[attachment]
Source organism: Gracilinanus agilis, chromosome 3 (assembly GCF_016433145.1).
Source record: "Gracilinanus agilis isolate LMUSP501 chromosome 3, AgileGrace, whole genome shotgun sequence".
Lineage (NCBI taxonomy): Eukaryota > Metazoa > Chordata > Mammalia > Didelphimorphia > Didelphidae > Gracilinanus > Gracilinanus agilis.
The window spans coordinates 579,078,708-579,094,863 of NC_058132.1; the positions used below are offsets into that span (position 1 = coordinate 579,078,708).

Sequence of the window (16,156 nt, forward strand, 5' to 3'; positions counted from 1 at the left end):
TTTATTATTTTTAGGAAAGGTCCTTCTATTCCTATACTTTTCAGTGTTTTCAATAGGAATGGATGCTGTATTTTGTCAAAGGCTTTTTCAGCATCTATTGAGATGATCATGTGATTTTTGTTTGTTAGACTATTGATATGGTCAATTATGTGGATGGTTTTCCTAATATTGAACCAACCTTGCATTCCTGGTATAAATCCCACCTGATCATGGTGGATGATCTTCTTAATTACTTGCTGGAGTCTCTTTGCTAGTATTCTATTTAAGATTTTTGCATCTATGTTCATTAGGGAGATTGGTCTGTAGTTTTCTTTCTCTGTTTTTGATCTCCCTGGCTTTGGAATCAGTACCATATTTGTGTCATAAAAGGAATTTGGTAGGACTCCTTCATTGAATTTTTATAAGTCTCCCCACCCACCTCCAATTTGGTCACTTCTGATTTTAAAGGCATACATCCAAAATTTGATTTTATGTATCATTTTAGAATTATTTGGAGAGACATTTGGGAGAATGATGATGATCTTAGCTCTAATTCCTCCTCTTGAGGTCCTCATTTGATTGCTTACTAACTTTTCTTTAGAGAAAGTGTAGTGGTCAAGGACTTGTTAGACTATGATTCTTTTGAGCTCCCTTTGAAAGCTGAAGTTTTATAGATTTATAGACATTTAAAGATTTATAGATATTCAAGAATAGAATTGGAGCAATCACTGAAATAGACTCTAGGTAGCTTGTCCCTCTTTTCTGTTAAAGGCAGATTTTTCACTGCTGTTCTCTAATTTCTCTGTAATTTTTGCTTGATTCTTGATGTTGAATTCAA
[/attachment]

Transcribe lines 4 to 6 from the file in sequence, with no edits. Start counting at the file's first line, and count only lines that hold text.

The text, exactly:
The window spans coordinates 579,078,708-579,094,863 of NC_058132.1; the positions used below are offsets into that span (position 1 = coordinate 579,078,708).

Sequence of the window (16,156 nt, forward strand, 5' to 3'; positions counted from 1 at the left end):
TTTATTATTTTTAGGAAAGGTCCTTCTATTCCTATACTTTTCAGTGTTTTCAATAGGAATGGATGCTGTATTTTGTCAAAGGCTTTTTCAGCATCTATTGAGATGATCATGTGATTTTTGTTTGTTAGACTATTGATATGGTCAATTATGTGGATGGTTTTCCTAATATTGAACCAACCTTGCATTCCTGGTATAAATCCCACCTGATCATGGTGGATGATCTTCTTAATTACTTGCTGGAGTCTCTTTGCTAGTATTCTATTTAAGATTTTTGCATCTATGTTCATTAGGGAGATTGGTCTGTAGTTTTCTTTCTCTGTTTTTGATCTCCCTGGCTTTGGAATCAGTACCATATTTGTGTCATAAAAGGAATTTGGTAGGACTCCTTCATTGAATTTTTATAAGTCTCCCCACCCACCTCCAATTTGGTCACTTCTGATTTTAAAGGCATACATCCAAAATTTGATTTTATGTATCATTTTAGAATTATTTGGAGAGACATTTGGGAGAATGATGATGATCTTAGCTCTAATTCCTCCTCTTGAGGTCCTCATTTGATTGCTTACTAACTTTTCTTTAGAGAAAGTGTAGTGGTCAAGGACTTGTTAGACTATGATTCTTTTGAGCTCCCTTTGAAAGCTGAAGTTTTATAGATTTATAGACATTTAAAGATTTATAGATATTCAAGAATAGAATTGGAGCAATCACTGAAATAGACTCTAGGTAGCTTGTCCCTCTTTTCTGTTAAAGGCAGATTTTTCACTGCTGTTCTCTAATTTCTCTGTAATTTTTGCTTGATTCTTGATGTTGAATTCAA